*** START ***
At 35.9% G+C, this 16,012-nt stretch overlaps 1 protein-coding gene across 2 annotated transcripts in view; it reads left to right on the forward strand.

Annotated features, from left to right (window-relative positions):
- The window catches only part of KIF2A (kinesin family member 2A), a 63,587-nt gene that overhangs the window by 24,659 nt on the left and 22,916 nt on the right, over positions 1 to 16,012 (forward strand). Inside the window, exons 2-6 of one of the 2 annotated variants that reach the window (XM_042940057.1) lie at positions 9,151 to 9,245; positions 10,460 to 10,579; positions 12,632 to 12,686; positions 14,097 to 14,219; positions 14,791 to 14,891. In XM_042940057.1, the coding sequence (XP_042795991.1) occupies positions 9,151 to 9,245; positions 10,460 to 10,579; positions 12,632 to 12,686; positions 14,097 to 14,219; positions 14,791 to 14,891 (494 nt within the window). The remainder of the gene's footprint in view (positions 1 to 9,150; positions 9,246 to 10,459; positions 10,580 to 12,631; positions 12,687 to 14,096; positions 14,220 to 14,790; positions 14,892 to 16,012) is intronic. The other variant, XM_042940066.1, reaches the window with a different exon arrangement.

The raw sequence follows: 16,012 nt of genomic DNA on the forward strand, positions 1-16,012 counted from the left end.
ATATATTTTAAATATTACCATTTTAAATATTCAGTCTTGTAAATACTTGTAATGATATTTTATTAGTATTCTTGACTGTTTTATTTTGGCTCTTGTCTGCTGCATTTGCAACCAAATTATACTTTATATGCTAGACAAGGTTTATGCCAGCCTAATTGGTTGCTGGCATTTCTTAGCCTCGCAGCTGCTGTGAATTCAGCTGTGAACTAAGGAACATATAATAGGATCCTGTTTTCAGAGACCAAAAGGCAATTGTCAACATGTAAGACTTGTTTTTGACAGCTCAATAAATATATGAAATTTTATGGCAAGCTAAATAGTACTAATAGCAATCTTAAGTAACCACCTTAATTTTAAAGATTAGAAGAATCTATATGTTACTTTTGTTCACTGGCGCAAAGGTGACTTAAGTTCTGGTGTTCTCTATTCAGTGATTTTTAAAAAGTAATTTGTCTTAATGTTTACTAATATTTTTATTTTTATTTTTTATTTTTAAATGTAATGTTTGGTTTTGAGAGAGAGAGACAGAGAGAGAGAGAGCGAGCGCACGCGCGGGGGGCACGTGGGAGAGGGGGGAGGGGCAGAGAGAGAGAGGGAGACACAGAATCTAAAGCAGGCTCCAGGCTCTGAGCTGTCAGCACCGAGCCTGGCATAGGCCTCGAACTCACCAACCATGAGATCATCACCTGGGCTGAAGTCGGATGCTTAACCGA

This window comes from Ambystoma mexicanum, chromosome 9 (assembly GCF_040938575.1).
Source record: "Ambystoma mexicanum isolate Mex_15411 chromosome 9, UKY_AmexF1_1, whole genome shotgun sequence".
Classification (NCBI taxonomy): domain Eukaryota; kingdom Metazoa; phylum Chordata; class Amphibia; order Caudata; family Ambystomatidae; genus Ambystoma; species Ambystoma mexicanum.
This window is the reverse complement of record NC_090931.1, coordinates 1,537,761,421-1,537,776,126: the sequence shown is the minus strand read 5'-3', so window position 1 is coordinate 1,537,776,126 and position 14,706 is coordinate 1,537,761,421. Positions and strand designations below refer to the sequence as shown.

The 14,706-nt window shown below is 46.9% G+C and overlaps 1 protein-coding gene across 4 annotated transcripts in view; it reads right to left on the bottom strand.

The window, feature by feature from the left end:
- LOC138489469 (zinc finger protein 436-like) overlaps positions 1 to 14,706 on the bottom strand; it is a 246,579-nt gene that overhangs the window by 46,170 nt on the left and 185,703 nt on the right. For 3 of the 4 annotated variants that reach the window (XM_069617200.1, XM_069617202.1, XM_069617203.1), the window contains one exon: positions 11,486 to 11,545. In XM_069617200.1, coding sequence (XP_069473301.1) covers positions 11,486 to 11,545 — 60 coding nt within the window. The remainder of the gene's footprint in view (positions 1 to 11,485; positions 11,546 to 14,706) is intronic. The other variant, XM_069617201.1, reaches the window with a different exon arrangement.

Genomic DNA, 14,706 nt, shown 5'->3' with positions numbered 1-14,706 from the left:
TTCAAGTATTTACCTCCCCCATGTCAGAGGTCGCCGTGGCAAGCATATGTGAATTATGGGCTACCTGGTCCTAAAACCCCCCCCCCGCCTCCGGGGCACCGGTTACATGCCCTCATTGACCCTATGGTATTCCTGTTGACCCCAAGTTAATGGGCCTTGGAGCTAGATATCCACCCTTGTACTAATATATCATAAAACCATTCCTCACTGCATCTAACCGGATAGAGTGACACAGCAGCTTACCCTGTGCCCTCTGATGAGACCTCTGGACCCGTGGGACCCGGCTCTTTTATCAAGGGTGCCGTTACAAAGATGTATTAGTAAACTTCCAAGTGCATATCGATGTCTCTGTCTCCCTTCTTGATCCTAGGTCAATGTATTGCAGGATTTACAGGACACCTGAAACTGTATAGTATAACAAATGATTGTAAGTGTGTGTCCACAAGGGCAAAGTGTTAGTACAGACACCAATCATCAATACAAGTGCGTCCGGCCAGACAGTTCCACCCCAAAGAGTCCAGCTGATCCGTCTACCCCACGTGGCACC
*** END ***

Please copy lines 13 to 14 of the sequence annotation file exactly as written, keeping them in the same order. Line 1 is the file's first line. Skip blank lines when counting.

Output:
Genomic DNA, 14,706 nt, shown 5'->3' with positions numbered 1-14,706 from the left:
TTCAAGTATTTACCTCCCCCATGTCAGAGGTCGCCGTGGCAAGCATATGTGAATTATGGGCTACCTGGTCCTAAAACCCCCCCCCCGCCTCCGGGGCACCGGTTACATGCCCTCATTGACCCTATGGTATTCCTGTTGACCCCAAGTTAATGGGCCTTGGAGCTAGATATCCACCCTTGTACTAATATATCATAAAACCATTCCTCACTGCATCTAACCGGATAGAGTGACACAGCAGCTTACCCTGTGCCCTCTGATGAGACCTCTGGACCCGTGGGACCCGGCTCTTTTATCAAGGGTGCCGTTACAAAGATGTATTAGTAAACTTCCAAGTGCATATCGATGTCTCTGTCTCCCTTCTTGATCCTAGGTCAATGTATTGCAGGATTTACAGGACACCTGAAACTGTATAGTATAACAAATGATTGTAAGTGTGTGTCCACAAGGGCAAAGTGTTAGTACAGACACCAATCATCAATACAAGTGCGTCCGGCCAGACAGTTCCACCCCAAAGAGTCCAGCTGATCCGTCTACCCCACGTGGCACC